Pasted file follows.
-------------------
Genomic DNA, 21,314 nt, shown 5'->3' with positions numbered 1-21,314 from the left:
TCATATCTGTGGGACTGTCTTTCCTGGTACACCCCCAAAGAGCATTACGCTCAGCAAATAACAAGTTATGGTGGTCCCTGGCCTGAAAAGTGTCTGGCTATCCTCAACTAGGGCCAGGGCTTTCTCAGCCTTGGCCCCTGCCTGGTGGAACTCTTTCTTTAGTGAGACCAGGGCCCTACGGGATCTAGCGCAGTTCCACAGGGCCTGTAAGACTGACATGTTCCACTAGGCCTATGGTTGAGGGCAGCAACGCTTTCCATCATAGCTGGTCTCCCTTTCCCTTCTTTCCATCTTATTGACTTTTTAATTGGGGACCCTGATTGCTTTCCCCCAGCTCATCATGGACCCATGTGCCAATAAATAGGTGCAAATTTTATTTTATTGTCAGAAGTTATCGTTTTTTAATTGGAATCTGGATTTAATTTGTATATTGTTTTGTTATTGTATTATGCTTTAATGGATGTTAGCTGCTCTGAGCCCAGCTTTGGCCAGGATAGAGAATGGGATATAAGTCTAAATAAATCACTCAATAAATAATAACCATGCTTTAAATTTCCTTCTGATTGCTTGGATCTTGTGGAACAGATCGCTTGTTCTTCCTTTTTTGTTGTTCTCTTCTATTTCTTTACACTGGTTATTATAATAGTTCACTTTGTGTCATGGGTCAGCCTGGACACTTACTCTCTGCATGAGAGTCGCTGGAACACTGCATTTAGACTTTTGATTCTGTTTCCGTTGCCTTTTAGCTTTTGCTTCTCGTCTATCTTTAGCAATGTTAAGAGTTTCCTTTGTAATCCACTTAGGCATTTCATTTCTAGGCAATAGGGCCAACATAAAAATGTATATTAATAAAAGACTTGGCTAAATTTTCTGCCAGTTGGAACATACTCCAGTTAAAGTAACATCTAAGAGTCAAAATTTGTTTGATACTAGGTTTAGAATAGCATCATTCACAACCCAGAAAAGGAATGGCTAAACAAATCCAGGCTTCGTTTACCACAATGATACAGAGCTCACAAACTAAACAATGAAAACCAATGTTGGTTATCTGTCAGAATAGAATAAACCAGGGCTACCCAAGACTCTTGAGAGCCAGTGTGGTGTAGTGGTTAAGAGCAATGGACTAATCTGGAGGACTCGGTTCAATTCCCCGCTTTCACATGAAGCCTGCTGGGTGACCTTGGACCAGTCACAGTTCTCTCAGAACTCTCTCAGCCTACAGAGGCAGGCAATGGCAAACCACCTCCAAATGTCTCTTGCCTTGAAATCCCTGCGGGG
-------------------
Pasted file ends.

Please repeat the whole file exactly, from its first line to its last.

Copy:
Genomic DNA, 21,314 nt, shown 5'->3' with positions numbered 1-21,314 from the left:
TCATATCTGTGGGACTGTCTTTCCTGGTACACCCCCAAAGAGCATTACGCTCAGCAAATAACAAGTTATGGTGGTCCCTGGCCTGAAAAGTGTCTGGCTATCCTCAACTAGGGCCAGGGCTTTCTCAGCCTTGGCCCCTGCCTGGTGGAACTCTTTCTTTAGTGAGACCAGGGCCCTACGGGATCTAGCGCAGTTCCACAGGGCCTGTAAGACTGACATGTTCCACTAGGCCTATGGTTGAGGGCAGCAACGCTTTCCATCATAGCTGGTCTCCCTTTCCCTTCTTTCCATCTTATTGACTTTTTAATTGGGGACCCTGATTGCTTTCCCCCAGCTCATCATGGACCCATGTGCCAATAAATAGGTGCAAATTTTATTTTATTGTCAGAAGTTATCGTTTTTTAATTGGAATCTGGATTTAATTTGTATATTGTTTTGTTATTGTATTATGCTTTAATGGATGTTAGCTGCTCTGAGCCCAGCTTTGGCCAGGATAGAGAATGGGATATAAGTCTAAATAAATCACTCAATAAATAATAACCATGCTTTAAATTTCCTTCTGATTGCTTGGATCTTGTGGAACAGATCGCTTGTTCTTCCTTTTTTGTTGTTCTCTTCTATTTCTTTACACTGGTTATTATAATAGTTCACTTTGTGTCATGGGTCAGCCTGGACACTTACTCTCTGCATGAGAGTCGCTGGAACACTGCATTTAGACTTTTGATTCTGTTTCCGTTGCCTTTTAGCTTTTGCTTCTCGTCTATCTTTAGCAATGTTAAGAGTTTCCTTTGTAATCCACTTAGGCATTTCATTTCTAGGCAATAGGGCCAACATAAAAATGTATATTAATAAAAGACTTGGCTAAATTTTCTGCCAGTTGGAACATACTCCAGTTAAAGTAACATCTAAGAGTCAAAATTTGTTTGATACTAGGTTTAGAATAGCATCATTCACAACCCAGAAAAGGAATGGCTAAACAAATCCAGGCTTCGTTTACCACAATGATACAGAGCTCACAAACTAAACAATGAAAACCAATGTTGGTTATCTGTCAGAATAGAATAAACCAGGGCTACCCAAGACTCTTGAGAGCCAGTGTGGTGTAGTGGTTAAGAGCAATGGACTAATCTGGAGGACTCGGTTCAATTCCCCGCTTTCACATGAAGCCTGCTGGGTGACCTTGGACCAGTCACAGTTCTCTCAGAACTCTCTCAGCCTACAGAGGCAGGCAATGGCAAACCACCTCCAAATGTCTCTTGCCTTGAAATCCCTGCGGGG